Background


In 2006, concerned by a trend in healthcare where the increase in medical expenditures seemed to be outstripping both the health benefits and the nation’s financial underpinning to pay, clinicians in the Cardiology Department at Boston Children’s Hospital began investigating ways to reduce the cost of care delivered to their patients. The group’s focus turned to standardization of care, working toward improved efficiency and, ultimately, cost savings through reduction of unnecessary utilization.

 

Traditional tools to study and standardize care had been somewhat ineffective in many ways including a lack of accounting for the fact that healthcare standards are constantly changing. To compensate for the deficiencies of the traditional tools, the group decided to develop a new methodology to accomplish their goals. In developing this new tool, the following assumptions were used:

 
  • There is a need to reduce practice variability, optimize resource utilization, and enhance patient care
  • The assertion that "best practice" can be defined is misleading, as it ignores the continual changes in medical knowledge, therapeutic options, and patient populations, and discourages both clinical acumen and innovation
  • Any standardization of care must therefore be based on principles of "sound practice," which represent a synthesis of current medical knowledge and best clinical judgement, and are imperfect in ways yet to be determined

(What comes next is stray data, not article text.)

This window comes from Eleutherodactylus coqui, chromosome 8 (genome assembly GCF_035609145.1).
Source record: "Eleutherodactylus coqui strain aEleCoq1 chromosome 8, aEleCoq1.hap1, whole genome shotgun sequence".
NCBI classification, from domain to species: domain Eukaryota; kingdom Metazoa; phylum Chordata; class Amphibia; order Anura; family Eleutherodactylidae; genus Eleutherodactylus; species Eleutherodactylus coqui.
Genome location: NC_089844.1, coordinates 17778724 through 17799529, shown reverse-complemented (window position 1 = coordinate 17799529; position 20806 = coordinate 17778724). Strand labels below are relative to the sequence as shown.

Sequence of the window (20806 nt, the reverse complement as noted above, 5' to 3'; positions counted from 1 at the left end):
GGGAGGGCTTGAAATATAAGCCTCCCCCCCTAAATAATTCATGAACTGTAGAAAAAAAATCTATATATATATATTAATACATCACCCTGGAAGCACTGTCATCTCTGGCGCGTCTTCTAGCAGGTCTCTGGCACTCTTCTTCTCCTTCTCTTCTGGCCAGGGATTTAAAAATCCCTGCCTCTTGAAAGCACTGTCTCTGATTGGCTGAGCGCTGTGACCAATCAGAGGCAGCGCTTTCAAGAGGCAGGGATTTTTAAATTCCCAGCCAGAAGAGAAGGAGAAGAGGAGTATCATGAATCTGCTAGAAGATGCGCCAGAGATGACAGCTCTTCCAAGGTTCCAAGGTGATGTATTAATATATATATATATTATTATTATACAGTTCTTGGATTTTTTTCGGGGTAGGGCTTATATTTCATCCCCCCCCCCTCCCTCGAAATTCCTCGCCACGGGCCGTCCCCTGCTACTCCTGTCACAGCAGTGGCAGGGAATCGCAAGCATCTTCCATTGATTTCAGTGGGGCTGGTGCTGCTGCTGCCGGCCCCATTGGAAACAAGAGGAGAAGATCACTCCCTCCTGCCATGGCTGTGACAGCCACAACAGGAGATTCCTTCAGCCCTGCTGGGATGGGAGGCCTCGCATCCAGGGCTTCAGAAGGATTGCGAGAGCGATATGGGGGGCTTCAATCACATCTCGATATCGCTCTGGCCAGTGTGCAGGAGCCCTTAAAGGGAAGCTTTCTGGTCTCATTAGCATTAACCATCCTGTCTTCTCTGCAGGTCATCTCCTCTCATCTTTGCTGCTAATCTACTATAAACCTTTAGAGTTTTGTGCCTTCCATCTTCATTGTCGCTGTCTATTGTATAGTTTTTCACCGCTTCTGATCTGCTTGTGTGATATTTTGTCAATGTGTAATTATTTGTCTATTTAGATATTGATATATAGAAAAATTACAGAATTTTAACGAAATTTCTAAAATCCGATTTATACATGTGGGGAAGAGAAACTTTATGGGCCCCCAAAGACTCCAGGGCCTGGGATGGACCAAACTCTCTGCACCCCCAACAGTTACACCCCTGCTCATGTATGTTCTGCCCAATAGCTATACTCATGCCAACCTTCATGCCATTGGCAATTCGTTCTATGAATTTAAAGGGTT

• Guidelines to standardize care cannot be static or stand-alone, as many CPGs have been designed to be; rather, guidelines must be flexible and must be used to create a medical learning system that can collect, analyze, and learn from relevant data to allow continuous revision and improvement
  • Data gathering must be selective and, based on prior medical understanding, be targeted towards relevant clinical findings in order to optimize the data burden and signal-to-noise ratio. It must readily accommodate economic analyses for cost-effectiveness studies as well
  • Any solution is more likely to succeed if it is designed and implemented by caregivers themselves, such that they are leaders of the process rather than passive recipients
  • Finally, certain cherished characteristics of medical practice - the ability to discover and innovate, to train the next generation to the highest standards, and to provide truly outstanding healthcare - must be maintained
 

With these considerations in mind, Standardized Clinical Assessment and Management Plans (SCAMPs) were created. SCAMPs outline a data-backed, consensus-based, care pathway for a diverse patient population with a particular diagnosis or condition. Data is collected on the treatment and outcomes of that population, analyzed, and then used to improve upon the care pathway. The three main goals of SCAMPs are to:

 
  • Improve patient outcomes
  • Reduce practice variation
  • Reduce unnecessary resource utilization
 

With their proven success in meeting these goals in many different clinical settings (adult, pediatric, multiple disciplines, inpatient, outpatient, etc.), SCAMPs garnered interest from institutions across the world. The Institute for Relevant Clinical Data Analytics (IRCDA) was started in 2010 to spread and promote SCAMPs to interested institutions. IRCDA is a 501(c)(3) organization focused on informing and improving healthcare delivery through the use of SCAMPs at its 11 member institutions.